GraphCam: Fast, Flexible, and Programmable Graph Processing
This project is a joint project between the Computer Laboratory and EPFL in Switzerland.
There is a shift that massive data forms networks and graph processing has become popular for various applications on the increasingly large power distribution networks, internet backbone, social networks, ground transportation, and protein interaction networks and so forth. Graph algorithms are becoming increasingly important for solving many problems in scientific computing, data mining and other domains. As these problems grow in scale, parallel computing resources are required to meet their computational and memory requirements. Unfortunately, the algorithms, software, and hardware that have worked well for developing mainstream parallel scientific applications are not necessarily effective for large-scale graph problems.
This project GraphCam tackles to understand the difficulties and bottlenecks in large scale graph processing ranging from graph algorithm design to graph-parallel computing. The project aims at demonstrating how parallel graph algorithms in different scale such as devices level to cluster computing and build a framework to integrate various approached under GraphCam Domain Specific Language (DSL) designed for large scale graph processing that can be implemented on a variety of architectures. In particular, the following properties of graph problems present significant challenges for efficient parallelism.
Current Focus: Storage Centric View
The determinant of performance in scale-up graph processing on a single system is the speed at which the graph can be fetched from storage: either from disk into memory or from memory into CPU-cache. Algorithms that follow edges perform random accesses to the storage medium for the graph and this can often be the determinant of performance, regardless of the algorithmic complexity or runtime efficiency of the actual algorithm in use. A storage-centric viewpoint would suggest that the solution to this problem lies in recognizing that graphs represent a unique workload and therefore should be treated as such by adopting novel ways to access graph structured data. We approach this problem from two different aspects.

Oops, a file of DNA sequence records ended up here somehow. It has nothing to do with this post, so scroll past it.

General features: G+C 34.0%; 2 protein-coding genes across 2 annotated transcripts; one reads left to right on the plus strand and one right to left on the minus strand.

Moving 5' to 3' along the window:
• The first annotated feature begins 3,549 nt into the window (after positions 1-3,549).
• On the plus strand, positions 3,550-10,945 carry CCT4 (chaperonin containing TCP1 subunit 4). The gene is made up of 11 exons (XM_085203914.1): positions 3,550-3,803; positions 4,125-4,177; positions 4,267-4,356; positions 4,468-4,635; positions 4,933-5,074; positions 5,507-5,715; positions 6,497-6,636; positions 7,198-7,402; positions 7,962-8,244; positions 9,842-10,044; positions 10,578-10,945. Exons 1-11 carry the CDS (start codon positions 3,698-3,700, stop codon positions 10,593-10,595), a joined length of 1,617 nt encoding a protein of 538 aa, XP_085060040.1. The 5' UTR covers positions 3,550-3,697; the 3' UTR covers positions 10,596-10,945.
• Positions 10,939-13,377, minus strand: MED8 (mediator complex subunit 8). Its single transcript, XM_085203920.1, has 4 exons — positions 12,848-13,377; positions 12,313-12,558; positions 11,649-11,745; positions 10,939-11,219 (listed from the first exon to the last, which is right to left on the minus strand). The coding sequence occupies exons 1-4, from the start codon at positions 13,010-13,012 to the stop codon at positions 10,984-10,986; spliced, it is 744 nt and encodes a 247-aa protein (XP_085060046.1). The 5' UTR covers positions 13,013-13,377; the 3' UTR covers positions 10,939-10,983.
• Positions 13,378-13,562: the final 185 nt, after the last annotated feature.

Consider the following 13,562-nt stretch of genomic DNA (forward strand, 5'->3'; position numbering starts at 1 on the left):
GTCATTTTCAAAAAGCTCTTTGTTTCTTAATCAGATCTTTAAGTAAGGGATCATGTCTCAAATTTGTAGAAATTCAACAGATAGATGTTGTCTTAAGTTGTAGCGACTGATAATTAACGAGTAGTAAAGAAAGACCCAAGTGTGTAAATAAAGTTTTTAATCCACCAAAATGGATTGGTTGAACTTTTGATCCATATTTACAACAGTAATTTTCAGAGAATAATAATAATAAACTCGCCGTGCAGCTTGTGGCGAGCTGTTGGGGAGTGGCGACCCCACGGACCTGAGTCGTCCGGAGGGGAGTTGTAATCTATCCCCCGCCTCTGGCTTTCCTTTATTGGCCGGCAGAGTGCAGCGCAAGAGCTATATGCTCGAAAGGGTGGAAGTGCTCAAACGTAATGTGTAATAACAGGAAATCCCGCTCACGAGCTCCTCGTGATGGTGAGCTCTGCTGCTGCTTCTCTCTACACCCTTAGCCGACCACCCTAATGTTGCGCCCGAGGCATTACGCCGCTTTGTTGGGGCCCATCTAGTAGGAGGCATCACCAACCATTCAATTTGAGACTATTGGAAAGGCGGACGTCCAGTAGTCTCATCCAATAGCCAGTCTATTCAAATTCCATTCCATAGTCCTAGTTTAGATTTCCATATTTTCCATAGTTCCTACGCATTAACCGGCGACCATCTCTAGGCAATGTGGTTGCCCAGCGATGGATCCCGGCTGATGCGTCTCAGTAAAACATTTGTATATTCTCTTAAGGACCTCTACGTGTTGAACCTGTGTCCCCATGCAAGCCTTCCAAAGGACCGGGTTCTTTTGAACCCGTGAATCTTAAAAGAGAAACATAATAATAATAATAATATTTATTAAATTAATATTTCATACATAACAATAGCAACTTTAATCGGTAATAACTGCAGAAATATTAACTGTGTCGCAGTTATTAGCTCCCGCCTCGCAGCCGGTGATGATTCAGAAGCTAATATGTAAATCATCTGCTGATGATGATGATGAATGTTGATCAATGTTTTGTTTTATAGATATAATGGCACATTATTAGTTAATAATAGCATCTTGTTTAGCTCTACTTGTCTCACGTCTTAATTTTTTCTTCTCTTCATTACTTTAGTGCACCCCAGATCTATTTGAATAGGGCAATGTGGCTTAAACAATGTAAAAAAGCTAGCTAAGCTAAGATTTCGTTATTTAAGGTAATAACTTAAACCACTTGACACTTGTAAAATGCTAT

One approach is specific to graphs stored on SSDs and accelerates random access using a novel prefetcher called RASP. The second approach takes a fresh look at how graphs are accessed and suggests that trading off the low cost of random access for the approach of sequentially streaming a large set of (potentially unrelated) edges can be a winning proposition under certain circumstances: leading to a system for graphs stored on any medium (main-memory, SSD or magnetic disk) called Xstream. RASP and X-stream therefore take - diametrically opposite - storage centric viewpoints of the graph processing problem.
See  for comparison of the above two approaches. Our plan is development of an online algorithm that selects between the two approaches, possibly providing the best of both worlds.
Source Code Repository
 E. Yoneki and A. Roy Scale-up Graph Processing: A Storage-centric View. ACM SIGMOD - GRADES, New York, USA, June, 2013 (PDF).
 A. Roy, K. Nilakant, V. Dalibard, and Eiko Yoneki Mitigating I/O latency in SSD-based Graph Traversal. Technical Report, University of Cambridge, 2012 (UCAM-CL-TR-823).
 E. Yoneki and Amitabha Roy A Unified Graph Query Layer for Multiple Databases. Technical Report, University of Cambridge, 2012 (UCAM-CL-TR-820).
 A. Roy, I. Mihailovic, and W. Zwaenepoel X-Stream: Edge-centric Graph Processing using Streaming Partitions, SOSP 2013.
 K. Nilakant and E. Yoneki: On the Efficacy of APUs for Heterogeneous Graph Computation. EuroSys - SMFA, Amsterdam, April, 2014 (PDF). K. Nilakant, V. Dalibard, A. Roy, and E. Yoneki: PrefEdge: SSD Prefetcher for Large-Scale Graph Traversal. ACM Internataional Systems and Storage Conference (SYSTOR), June, 2014 (PDF).
 I. Giechaskiel: Distributed Massive Graph Triangulation, MPhil ACS Thesis, 2014 (PDF).
[P1] K. Nilakant and E. Yoneki Active Data Management for Graph Processing. Poster EuroSys 2013.
[P2] V. Dalibard and E. Yoneki
Optimizing Graph Computations: Trading Communications for
Poster EuroSys 2013.
[P3] E. Yoneki, K. Nilakant, V. Dalibard and A. Roy RASP: Large-Scale Graph Traversal with SSD Prefetching. Poster MSR Big Data Analytics, 2013.
[P4] E. Yoneki, K. Nilakant, V. Dalibard and A. Roy SAKYOMI: SSD Prefetcher for Large-Scale Graph Traversal. Poster, SOSP, 2013.
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